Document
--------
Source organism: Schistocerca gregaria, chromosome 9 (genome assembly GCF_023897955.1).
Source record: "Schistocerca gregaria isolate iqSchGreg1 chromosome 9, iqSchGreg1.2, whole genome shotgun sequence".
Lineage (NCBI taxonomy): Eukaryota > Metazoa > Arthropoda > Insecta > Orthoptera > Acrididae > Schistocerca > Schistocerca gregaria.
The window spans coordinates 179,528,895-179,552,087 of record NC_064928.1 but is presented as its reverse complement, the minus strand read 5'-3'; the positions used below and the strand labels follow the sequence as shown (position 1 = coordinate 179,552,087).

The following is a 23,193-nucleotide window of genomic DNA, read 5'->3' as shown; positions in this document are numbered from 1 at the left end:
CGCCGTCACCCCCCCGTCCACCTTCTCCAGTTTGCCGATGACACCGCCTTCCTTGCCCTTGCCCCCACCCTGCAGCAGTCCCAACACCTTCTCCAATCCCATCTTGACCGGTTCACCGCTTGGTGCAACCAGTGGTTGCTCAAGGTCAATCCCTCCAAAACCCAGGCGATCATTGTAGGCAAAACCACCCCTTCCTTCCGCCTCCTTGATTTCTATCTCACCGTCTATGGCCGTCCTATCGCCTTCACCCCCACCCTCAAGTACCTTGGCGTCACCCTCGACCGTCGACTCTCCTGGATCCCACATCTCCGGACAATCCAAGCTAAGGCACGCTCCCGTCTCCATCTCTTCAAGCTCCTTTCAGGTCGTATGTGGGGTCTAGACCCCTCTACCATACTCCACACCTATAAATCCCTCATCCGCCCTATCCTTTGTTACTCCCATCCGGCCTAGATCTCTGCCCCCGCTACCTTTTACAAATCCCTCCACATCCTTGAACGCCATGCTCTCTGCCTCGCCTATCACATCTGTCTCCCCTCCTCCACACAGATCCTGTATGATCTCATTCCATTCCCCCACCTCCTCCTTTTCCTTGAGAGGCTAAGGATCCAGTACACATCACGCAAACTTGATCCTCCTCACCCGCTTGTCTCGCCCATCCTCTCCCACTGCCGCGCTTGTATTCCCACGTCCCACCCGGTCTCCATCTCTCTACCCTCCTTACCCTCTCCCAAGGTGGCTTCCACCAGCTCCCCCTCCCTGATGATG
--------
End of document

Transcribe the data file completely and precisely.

Source organism: Schistocerca gregaria, chromosome 9 (genome assembly GCF_023897955.1).
Source record: "Schistocerca gregaria isolate iqSchGreg1 chromosome 9, iqSchGreg1.2, whole genome shotgun sequence".
Lineage (NCBI taxonomy): Eukaryota > Metazoa > Arthropoda > Insecta > Orthoptera > Acrididae > Schistocerca > Schistocerca gregaria.
The window spans coordinates 179,528,895-179,552,087 of record NC_064928.1 but is presented as its reverse complement, the minus strand read 5'-3'; the positions used below and the strand labels follow the sequence as shown (position 1 = coordinate 179,552,087).

The following is a 23,193-nucleotide window of genomic DNA, read 5'->3' as shown; positions in this document are numbered from 1 at the left end:
CGCCGTCACCCCCCCGTCCACCTTCTCCAGTTTGCCGATGACACCGCCTTCCTTGCCCTTGCCCCCACCCTGCAGCAGTCCCAACACCTTCTCCAATCCCATCTTGACCGGTTCACCGCTTGGTGCAACCAGTGGTTGCTCAAGGTCAATCCCTCCAAAACCCAGGCGATCATTGTAGGCAAAACCACCCCTTCCTTCCGCCTCCTTGATTTCTATCTCACCGTCTATGGCCGTCCTATCGCCTTCACCCCCACCCTCAAGTACCTTGGCGTCACCCTCGACCGTCGACTCTCCTGGATCCCACATCTCCGGACAATCCAAGCTAAGGCACGCTCCCGTCTCCATCTCTTCAAGCTCCTTTCAGGTCGTATGTGGGGTCTAGACCCCTCTACCATACTCCACACCTATAAATCCCTCATCCGCCCTATCCTTTGTTACTCCCATCCGGCCTAGATCTCTGCCCCCGCTACCTTTTACAAATCCCTCCACATCCTTGAACGCCATGCTCTCTGCCTCGCCTATCACATCTGTCTCCCCTCCTCCACACAGATCCTGTATGATCTCATTCCATTCCCCCACCTCCTCCTTTTCCTTGAGAGGCTAAGGATCCAGTACACATCACGCAAACTTGATCCTCCTCACCCGCTTGTCTCGCCCATCCTCTCCCACTGCCGCGCTTGTATTCCCACGTCCCACCCGGTCTCCATCTCTCTACCCTCCTTACCCTCTCCCAAGGTGGCTTCCACCAGCTCCCCCTCCCTGATGATG